Credit cards are arguably a necessity. They are certainly more convenient than cash, at times, and offer other benefits, such as protection plans, perks, and delaying paying for the goods or services obtained until the monthly bill is due. Credit card companies tend to raise credit limits for certain consumers, whether the consumers ask for a higher limit or not. Frankly, having a credit card with a $50,000 limit is a bit alarming, not necessarily because the consumer is more exposed to fraud or theft, but because running up a balance that high is beyond most people’s ability to pay off quickly. Only the most affluent consumers can use a high spending limit on a credit card. Beyond that, any ‘pros’ to a high spending limit tend to be for the credit card companies and not the consumer.
Setting a budget is useful and sticking with paying off the credit card when the balance is due will have you made in the shade. I often wonder why people carry balances on their credit cards, other than for a true emergency. The interest paid to the credit card companies could have been used to buy other goods or services. So a lower limit may be beneficial for people who need some external form of discipline to avoid running up credit card debt. It will also make it more likely that you will look for a loan at a lower interest rate rather than using credit cards to finance debt. People have wants and needs now – and don’t always have the cash to pay for them. Credit card companies are more than happy to help fill the need to consume, but consumers, as usual, must be aware of the terms and conditions that credit card companies set. Credit card balances can quickly become uncontrollable, which is another convincing reason for a lower spending limit. It’s easier to pay off $2000 and sprialing than to pay off $20,000 and spiraling.
Another reason that a low spending limit on a credit card is nothing to worry about, in most cases, is that consumers can easily obtain more credit cards. I felt as though relying on one credit card could eventually cause a bad situation for me, were it lost or stolen. So I applied for a second credit card that I never use, but carry with me when I travel, and I always know where it is at home. Having one credit card as your ‘work horse’ and keeping one or more dormant until you really need them for some reason isn’t a bad strategy. So, not being able to obtain more than one credit card may make a good case for a higher limit on the one you have. Most people do not have that problem, however.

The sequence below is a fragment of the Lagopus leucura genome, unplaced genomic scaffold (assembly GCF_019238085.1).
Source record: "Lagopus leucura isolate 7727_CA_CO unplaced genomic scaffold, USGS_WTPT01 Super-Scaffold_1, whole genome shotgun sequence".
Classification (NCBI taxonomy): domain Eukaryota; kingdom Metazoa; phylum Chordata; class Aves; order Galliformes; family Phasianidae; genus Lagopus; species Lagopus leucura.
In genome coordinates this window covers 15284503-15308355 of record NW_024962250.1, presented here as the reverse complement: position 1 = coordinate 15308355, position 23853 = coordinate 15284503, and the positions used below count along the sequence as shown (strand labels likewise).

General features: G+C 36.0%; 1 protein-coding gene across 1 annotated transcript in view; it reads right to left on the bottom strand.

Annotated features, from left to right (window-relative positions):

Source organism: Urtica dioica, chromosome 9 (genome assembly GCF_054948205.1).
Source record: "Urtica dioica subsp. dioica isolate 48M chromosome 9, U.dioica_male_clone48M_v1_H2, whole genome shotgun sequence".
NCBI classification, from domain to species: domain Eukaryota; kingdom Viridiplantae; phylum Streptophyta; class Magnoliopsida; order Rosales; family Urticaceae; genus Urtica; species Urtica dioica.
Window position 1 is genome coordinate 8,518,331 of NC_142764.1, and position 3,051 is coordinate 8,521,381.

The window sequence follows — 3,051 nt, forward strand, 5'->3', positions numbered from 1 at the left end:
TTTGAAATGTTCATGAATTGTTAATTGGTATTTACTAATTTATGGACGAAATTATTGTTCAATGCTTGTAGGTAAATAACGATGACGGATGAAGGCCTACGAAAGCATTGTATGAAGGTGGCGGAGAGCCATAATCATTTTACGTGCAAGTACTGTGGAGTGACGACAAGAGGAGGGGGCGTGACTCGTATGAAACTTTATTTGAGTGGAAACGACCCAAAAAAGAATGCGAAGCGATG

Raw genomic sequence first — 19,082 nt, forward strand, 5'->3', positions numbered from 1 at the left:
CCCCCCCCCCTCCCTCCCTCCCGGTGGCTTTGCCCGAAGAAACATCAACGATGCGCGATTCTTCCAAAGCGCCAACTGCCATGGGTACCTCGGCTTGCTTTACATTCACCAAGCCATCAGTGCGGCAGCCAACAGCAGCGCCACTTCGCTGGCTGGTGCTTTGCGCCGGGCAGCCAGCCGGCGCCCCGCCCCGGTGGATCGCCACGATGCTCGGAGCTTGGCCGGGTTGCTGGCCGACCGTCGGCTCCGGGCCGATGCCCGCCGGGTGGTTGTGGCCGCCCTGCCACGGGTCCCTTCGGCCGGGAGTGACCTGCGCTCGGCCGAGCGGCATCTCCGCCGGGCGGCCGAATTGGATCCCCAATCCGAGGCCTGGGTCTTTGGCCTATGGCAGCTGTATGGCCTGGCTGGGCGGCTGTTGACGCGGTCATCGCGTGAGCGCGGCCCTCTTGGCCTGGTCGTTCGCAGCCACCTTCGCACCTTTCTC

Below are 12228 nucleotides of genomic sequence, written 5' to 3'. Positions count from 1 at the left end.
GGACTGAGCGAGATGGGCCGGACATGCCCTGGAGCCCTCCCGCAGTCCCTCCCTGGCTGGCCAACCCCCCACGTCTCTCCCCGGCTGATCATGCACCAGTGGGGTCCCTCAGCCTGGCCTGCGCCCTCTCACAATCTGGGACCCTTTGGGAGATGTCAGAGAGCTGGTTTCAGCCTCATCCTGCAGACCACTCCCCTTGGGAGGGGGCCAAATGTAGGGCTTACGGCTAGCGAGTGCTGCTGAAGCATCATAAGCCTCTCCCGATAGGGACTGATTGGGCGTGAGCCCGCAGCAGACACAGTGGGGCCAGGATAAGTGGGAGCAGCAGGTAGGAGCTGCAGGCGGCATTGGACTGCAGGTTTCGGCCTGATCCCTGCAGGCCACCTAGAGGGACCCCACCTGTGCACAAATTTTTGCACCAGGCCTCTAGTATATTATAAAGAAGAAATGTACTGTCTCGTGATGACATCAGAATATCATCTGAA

It pays to shop around for credit cards. The limit is usually the last item I look at, since I know the credit card company will probably raise the limit without my even asking after I hold the card for six months or a year, and based on your credit and payment histories, they probably will raise it much more if you call and ask. Consumers seem to be attracted to higher limits, due to status, power, or whatever other conscious or subconscious feelings higher limits evoke.
Debts can quickly outweigh the means of paying them, given how consumer-oriented our society is. A want can be quickly rationalized into a need, and we are so flooded with new goods and expanding services every year that almost no one could hope to enjoy them all. A higher spending limit is absolutely each consumer’s choice, given what the credit card companies will accommodate. It’s also the consumer’s obligation to make sure that the pleasure of higher spending limits doesn’t cause financial hardship for themselves or their families. Overall, the ‘cons’ of higher spending limits can outweigh the ‘pros’ considerably.